## Welcome to CS 6222, Cryptography!

Cryptographic primitives are applied almost everywhere on the network, for instance, encryption and authentication are necessary. In this course, we will start from the theoretic foundations that consolidates our belief in cryptography, and then we will visit some essential protocols as well as recent advances in cryptography. A major theme of this course is “provable security,” that is, to define the desired security and then to rigorously prove the security is achieved. Hence, students are expected to be familiar with algorithms and mathematical proofs.

Please send me an email if you have questions.

## Prerequisites

CS 3120 Discrete Mathematics and Theory 2 or equivalent course is necessary. Also, Probability (APMA 3100) is good-to-have.

This course requires DMT2 (CS3120) because it heavily relies on the concepts such as reductions, decision problems, NP-complete and computation models like Turing machines, and some ideas from complexity. The concepts are covered in DMT2 (and sometimes partly in DSA2, CS3100). Because they are required in both BSCS and BACS, they are used directly as preliminary knowledge in the course. Also, reading and writing formal math proofs is necessary.

## Classroom

**Days and Times:** Tueday/Thursday 11:00am – 12:15pm (2024)

**Location:** Rice Hall 340

## Instructor and TA Information

**Instructor:** Wei-Kai Lin (audio), email: wklin-course (at virginia dot edu)

## Office Hours and TA

See Canvas.

## Course Work

The course work consist of the following.

- (50%) Written homework
- (15%) Scribe notes (this weight may change according to number of students)
- (20%) Final project (presentation and report)
- (15%) Final exam, written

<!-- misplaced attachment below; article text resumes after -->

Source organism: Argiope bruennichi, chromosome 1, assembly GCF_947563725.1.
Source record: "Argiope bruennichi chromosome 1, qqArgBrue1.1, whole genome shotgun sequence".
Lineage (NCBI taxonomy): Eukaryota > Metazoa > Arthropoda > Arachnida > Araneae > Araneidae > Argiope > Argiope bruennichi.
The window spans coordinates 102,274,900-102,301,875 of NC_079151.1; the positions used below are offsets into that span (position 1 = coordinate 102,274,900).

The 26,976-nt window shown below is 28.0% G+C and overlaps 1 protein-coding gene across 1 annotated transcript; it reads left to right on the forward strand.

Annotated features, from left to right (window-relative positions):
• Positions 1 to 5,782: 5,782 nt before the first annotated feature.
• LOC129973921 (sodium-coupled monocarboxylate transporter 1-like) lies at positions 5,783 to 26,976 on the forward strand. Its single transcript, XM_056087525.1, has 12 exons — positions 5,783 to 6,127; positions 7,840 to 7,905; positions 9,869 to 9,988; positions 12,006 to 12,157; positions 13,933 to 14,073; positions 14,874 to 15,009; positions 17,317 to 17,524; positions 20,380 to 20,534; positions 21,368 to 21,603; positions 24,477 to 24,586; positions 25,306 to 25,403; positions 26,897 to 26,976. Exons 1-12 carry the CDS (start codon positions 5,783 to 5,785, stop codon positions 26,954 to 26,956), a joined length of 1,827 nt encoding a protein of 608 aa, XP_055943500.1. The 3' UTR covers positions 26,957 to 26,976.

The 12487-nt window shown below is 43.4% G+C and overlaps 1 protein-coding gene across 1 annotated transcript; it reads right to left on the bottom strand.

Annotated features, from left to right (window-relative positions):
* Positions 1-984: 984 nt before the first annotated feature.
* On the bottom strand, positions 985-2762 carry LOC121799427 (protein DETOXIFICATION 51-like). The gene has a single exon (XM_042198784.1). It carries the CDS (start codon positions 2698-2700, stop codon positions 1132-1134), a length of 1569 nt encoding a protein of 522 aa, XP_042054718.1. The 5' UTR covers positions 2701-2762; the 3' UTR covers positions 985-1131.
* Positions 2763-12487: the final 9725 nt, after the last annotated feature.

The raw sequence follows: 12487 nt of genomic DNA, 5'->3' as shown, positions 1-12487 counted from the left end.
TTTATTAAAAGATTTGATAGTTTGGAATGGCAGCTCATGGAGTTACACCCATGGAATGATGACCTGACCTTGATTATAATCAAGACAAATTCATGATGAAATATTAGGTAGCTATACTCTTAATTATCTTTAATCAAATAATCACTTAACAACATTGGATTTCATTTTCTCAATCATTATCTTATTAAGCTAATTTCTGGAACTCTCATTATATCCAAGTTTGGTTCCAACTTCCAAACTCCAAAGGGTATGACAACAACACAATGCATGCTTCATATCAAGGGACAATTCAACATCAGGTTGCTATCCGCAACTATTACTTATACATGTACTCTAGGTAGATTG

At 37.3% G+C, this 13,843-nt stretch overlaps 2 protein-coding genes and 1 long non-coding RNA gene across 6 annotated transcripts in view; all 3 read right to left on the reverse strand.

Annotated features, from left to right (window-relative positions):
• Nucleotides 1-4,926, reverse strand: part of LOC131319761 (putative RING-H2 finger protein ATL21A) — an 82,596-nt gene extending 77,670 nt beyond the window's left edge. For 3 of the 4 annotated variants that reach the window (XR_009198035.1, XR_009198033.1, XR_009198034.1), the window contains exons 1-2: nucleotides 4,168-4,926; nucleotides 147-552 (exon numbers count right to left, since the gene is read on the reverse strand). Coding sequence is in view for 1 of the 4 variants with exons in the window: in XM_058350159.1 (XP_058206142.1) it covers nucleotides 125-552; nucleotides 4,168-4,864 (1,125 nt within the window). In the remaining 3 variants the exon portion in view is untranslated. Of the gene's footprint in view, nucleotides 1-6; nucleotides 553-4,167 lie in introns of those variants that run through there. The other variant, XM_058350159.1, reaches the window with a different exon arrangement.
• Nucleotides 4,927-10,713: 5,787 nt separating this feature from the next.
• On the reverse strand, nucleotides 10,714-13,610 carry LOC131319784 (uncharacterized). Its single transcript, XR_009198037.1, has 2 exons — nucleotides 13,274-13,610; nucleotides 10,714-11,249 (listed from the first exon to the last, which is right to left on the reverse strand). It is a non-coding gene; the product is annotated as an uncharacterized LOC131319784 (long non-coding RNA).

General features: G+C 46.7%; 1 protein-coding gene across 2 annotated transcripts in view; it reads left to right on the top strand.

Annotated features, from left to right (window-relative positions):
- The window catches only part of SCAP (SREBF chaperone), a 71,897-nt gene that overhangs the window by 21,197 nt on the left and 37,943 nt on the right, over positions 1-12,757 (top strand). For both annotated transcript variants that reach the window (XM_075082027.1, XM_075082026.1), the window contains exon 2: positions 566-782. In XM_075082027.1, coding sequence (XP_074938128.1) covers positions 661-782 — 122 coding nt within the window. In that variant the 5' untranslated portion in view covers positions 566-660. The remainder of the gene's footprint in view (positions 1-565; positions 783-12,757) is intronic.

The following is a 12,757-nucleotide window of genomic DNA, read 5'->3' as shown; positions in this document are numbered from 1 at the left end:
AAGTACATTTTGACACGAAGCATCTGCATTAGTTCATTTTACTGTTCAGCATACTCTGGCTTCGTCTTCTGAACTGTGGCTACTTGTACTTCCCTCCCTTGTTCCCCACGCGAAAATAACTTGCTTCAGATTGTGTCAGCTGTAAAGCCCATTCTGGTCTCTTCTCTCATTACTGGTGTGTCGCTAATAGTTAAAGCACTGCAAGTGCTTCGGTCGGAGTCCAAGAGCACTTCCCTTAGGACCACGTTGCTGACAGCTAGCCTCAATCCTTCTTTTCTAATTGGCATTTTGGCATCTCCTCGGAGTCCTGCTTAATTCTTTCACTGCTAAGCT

- (10%, bonus) Quizzes and other

The final grade will follow the CS Department guidelines.

We will use the Canvas website to manage homework, exam, and grades. Please also use the discuss page on Canvas if you have course related questions.

### Homework

The homework submissions shall be PDF and typeset in Tex/Latex (template will be provided).

Every student shall submit homework individually. You are free to discuss with other students in this class, but in that case, you shall add an **Acknowledgement** paragraph explicitly. Similarly, you are allowed to make use of published material as long as you cite it properly with a **References** section. In any case, it is a violation if you copy text directly, or if you are unable to explain your solution orally.

Specifically, the purpose of homework (and this course) is to compare and understand security definitions and to rigorously prove or argue the security. Hence, when working on homework, the following approaches are listed from **the more preferred** to **less preferred**:

- Using in-class materials, including lecture notes, textbook sections that are covered, or office hours.